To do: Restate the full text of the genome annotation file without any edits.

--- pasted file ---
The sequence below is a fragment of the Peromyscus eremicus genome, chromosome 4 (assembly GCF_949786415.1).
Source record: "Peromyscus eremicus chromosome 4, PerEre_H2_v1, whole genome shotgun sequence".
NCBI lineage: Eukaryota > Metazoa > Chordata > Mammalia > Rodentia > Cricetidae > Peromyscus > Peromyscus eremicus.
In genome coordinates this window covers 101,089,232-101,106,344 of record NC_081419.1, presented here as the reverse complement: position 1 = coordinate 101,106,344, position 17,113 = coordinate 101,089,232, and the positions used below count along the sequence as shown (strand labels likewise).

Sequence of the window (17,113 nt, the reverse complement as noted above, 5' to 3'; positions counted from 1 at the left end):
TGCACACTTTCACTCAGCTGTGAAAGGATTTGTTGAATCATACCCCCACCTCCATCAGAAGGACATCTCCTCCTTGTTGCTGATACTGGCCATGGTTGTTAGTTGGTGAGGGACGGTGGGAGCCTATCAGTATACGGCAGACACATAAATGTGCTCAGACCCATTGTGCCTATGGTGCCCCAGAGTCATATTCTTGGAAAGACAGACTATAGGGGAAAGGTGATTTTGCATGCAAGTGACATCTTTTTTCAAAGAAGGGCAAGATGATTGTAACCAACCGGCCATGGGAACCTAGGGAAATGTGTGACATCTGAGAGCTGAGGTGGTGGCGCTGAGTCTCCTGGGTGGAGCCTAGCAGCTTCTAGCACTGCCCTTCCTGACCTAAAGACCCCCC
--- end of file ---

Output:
The sequence below is a fragment of the Peromyscus eremicus genome, chromosome 4 (assembly GCF_949786415.1).
Source record: "Peromyscus eremicus chromosome 4, PerEre_H2_v1, whole genome shotgun sequence".
NCBI lineage: Eukaryota > Metazoa > Chordata > Mammalia > Rodentia > Cricetidae > Peromyscus > Peromyscus eremicus.
In genome coordinates this window covers 101,089,232-101,106,344 of record NC_081419.1, presented here as the reverse complement: position 1 = coordinate 101,106,344, position 17,113 = coordinate 101,089,232, and the positions used below count along the sequence as shown (strand labels likewise).

Sequence of the window (17,113 nt, the reverse complement as noted above, 5' to 3'; positions counted from 1 at the left end):
TGCACACTTTCACTCAGCTGTGAAAGGATTTGTTGAATCATACCCCCACCTCCATCAGAAGGACATCTCCTCCTTGTTGCTGATACTGGCCATGGTTGTTAGTTGGTGAGGGACGGTGGGAGCCTATCAGTATACGGCAGACACATAAATGTGCTCAGACCCATTGTGCCTATGGTGCCCCAGAGTCATATTCTTGGAAAGACAGACTATAGGGGAAAGGTGATTTTGCATGCAAGTGACATCTTTTTTCAAAGAAGGGCAAGATGATTGTAACCAACCGGCCATGGGAACCTAGGGAAATGTGTGACATCTGAGAGCTGAGGTGGTGGCGCTGAGTCTCCTGGGTGGAGCCTAGCAGCTTCTAGCACTGCCCTTCCTGACCTAAAGACCCCCC